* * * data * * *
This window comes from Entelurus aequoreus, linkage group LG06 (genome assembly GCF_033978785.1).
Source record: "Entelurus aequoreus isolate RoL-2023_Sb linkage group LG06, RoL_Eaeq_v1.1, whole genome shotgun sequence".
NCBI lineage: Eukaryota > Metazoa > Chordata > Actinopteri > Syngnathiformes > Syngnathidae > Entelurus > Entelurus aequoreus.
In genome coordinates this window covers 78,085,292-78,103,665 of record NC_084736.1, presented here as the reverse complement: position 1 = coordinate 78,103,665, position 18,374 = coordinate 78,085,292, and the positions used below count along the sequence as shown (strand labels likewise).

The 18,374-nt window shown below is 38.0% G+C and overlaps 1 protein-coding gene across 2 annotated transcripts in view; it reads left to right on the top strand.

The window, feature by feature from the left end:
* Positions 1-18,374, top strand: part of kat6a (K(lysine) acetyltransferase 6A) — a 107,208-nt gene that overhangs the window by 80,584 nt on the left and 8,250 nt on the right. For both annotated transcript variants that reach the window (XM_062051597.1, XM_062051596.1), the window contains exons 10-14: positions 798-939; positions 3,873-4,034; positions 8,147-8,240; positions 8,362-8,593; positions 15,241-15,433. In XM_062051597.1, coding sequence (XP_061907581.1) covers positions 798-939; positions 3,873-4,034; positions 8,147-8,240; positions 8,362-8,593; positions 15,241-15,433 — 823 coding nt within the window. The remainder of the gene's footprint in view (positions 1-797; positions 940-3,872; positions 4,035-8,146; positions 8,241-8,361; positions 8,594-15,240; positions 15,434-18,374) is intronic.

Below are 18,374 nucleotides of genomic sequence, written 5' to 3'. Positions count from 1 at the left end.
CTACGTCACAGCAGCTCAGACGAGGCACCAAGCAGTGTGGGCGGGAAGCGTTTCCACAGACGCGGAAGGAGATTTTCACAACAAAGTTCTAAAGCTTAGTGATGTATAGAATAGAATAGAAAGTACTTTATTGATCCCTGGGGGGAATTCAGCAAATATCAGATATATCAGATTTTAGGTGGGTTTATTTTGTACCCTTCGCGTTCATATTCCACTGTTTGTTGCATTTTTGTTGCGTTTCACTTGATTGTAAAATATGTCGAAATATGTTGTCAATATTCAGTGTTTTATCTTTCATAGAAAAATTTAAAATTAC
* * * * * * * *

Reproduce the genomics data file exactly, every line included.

This window comes from Entelurus aequoreus, linkage group LG06 (genome assembly GCF_033978785.1).
Source record: "Entelurus aequoreus isolate RoL-2023_Sb linkage group LG06, RoL_Eaeq_v1.1, whole genome shotgun sequence".
NCBI lineage: Eukaryota > Metazoa > Chordata > Actinopteri > Syngnathiformes > Syngnathidae > Entelurus > Entelurus aequoreus.
In genome coordinates this window covers 78,085,292-78,103,665 of record NC_084736.1, presented here as the reverse complement: position 1 = coordinate 78,103,665, position 18,374 = coordinate 78,085,292, and the positions used below count along the sequence as shown (strand labels likewise).

The 18,374-nt window shown below is 38.0% G+C and overlaps 1 protein-coding gene across 2 annotated transcripts in view; it reads left to right on the top strand.

The window, feature by feature from the left end:
* Positions 1-18,374, top strand: part of kat6a (K(lysine) acetyltransferase 6A) — a 107,208-nt gene that overhangs the window by 80,584 nt on the left and 8,250 nt on the right. For both annotated transcript variants that reach the window (XM_062051597.1, XM_062051596.1), the window contains exons 10-14: positions 798-939; positions 3,873-4,034; positions 8,147-8,240; positions 8,362-8,593; positions 15,241-15,433. In XM_062051597.1, coding sequence (XP_061907581.1) covers positions 798-939; positions 3,873-4,034; positions 8,147-8,240; positions 8,362-8,593; positions 15,241-15,433 — 823 coding nt within the window. The remainder of the gene's footprint in view (positions 1-797; positions 940-3,872; positions 4,035-8,146; positions 8,241-8,361; positions 8,594-15,240; positions 15,434-18,374) is intronic.

Below are 18,374 nucleotides of genomic sequence, written 5' to 3'. Positions count from 1 at the left end.
CTACGTCACAGCAGCTCAGACGAGGCACCAAGCAGTGTGGGCGGGAAGCGTTTCCACAGACGCGGAAGGAGATTTTCACAACAAAGTTCTAAAGCTTAGTGATGTATAGAATAGAATAGAAAGTACTTTATTGATCCCTGGGGGGAATTCAGCAAATATCAGATATATCAGATTTTAGGTGGGTTTATTTTGTACCCTTCGCGTTCATATTCCACTGTTTGTTGCATTTTTGTTGCGTTTCACTTGATTGTAAAATATGTCGAAATATGTTGTCAATATTCAGTGTTTTATCTTTCATAGAAAAATTTAAAATTAC